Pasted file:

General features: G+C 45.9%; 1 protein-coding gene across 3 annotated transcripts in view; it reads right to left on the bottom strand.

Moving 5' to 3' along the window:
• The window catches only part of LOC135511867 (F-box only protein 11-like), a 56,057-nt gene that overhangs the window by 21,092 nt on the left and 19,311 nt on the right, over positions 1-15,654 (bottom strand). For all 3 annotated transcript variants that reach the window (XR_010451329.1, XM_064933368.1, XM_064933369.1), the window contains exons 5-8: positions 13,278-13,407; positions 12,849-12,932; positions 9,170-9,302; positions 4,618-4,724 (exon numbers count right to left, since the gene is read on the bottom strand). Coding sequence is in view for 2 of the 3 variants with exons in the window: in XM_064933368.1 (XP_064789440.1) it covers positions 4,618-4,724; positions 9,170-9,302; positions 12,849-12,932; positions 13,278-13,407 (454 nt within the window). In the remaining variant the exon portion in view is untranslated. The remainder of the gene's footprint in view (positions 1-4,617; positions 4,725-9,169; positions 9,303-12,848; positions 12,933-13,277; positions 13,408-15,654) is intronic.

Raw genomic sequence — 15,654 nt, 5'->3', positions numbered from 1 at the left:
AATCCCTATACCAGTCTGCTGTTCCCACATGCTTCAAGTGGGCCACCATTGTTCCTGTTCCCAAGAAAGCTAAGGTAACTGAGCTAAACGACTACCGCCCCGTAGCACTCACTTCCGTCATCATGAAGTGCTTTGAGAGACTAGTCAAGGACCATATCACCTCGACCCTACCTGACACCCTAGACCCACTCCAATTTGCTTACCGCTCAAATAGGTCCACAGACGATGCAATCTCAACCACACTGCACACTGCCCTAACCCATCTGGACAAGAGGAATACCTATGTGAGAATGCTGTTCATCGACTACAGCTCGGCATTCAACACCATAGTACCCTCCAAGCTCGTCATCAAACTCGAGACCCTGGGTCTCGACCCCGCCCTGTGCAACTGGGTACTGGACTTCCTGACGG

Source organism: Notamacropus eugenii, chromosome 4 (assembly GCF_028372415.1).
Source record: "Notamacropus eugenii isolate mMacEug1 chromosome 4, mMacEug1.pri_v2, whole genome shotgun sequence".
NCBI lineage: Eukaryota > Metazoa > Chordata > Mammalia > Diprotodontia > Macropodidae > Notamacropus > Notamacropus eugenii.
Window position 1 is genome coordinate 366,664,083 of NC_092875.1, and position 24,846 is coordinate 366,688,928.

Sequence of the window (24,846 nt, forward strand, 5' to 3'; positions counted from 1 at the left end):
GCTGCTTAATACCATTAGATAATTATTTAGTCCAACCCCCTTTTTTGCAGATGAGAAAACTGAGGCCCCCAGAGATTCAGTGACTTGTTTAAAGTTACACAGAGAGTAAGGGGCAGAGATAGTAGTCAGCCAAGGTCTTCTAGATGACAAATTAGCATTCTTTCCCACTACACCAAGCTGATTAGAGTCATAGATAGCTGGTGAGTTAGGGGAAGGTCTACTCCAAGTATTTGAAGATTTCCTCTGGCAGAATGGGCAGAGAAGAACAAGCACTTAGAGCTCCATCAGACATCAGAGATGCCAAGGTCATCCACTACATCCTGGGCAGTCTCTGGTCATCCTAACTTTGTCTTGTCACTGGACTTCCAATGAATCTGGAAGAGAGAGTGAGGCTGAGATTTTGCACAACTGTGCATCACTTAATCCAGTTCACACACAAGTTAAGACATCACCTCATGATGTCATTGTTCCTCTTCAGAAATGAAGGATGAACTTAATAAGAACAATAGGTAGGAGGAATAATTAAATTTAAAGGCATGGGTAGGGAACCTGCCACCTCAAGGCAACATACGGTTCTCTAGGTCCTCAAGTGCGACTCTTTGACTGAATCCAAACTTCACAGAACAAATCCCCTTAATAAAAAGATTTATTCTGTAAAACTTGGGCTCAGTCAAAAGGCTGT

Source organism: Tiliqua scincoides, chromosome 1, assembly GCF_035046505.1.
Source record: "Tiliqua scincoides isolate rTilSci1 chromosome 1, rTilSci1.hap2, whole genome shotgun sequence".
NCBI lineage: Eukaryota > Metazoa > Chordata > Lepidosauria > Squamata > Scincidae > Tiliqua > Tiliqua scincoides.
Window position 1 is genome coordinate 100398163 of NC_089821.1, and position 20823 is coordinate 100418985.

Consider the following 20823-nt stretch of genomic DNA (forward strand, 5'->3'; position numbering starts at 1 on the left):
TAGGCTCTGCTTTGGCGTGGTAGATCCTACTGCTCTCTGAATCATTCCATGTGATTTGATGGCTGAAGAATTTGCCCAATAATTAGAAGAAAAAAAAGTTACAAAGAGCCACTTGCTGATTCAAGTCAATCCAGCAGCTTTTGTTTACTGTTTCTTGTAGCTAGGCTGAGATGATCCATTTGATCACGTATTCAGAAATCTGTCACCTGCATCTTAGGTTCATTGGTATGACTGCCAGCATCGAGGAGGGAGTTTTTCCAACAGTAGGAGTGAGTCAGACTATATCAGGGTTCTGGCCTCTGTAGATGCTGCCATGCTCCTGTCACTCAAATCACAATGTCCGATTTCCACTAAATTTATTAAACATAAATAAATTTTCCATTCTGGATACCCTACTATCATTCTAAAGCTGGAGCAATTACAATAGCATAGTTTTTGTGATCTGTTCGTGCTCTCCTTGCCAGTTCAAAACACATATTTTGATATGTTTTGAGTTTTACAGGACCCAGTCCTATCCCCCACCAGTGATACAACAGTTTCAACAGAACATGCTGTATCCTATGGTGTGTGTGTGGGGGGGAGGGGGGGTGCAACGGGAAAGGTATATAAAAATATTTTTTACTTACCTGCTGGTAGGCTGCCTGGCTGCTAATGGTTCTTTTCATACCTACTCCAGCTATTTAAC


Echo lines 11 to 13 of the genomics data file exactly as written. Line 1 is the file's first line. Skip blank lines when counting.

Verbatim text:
GCTGCTTAATACCATTAGATAATTATTTAGTCCAACCCCCTTTTTTGCAGATGAGAAAACTGAGGCCCCCAGAGATTCAGTGACTTGTTTAAAGTTACACAGAGAGTAAGGGGCAGAGATAGTAGTCAGCCAAGGTCTTCTAGATGACAAATTAGCATTCTTTCCCACTACACCAAGCTGATTAGAGTCATAGATAGCTGGTGAGTTAGGGGAAGGTCTACTCCAAGTATTTGAAGATTTCCTCTGGCAGAATGGGCAGAGAAGAACAAGCACTTAGAGCTCCATCAGACATCAGAGATGCCAAGGTCATCCACTACATCCTGGGCAGTCTCTGGTCATCCTAACTTTGTCTTGTCACTGGACTTCCAATGAATCTGGAAGAGAGAGTGAGGCTGAGATTTTGCACAACTGTGCATCACTTAATCCAGTTCACACACAAGTTAAGACATCACCTCATGATGTCATTGTTCCTCTTCAGAAATGAAGGATGAACTTAATAAGAACAATAGGTAGGAGGAATAATTAAATTTAAAGGCATGGGTAGGGAACCTGCCACCTCAAGGCAACATACGGTTCTCTAGGTCCTCAAGTGCGACTCTTTGACTGAATCCAAACTTCACAGAACAAATCCCCTTAATAAAAAGATTTATTCTGTAAAACTTGGGCTCAGTCAAAAGGCTGT

Source organism: Tiliqua scincoides, chromosome 1, assembly GCF_035046505.1.
Source record: "Tiliqua scincoides isolate rTilSci1 chromosome 1, rTilSci1.hap2, whole genome shotgun sequence".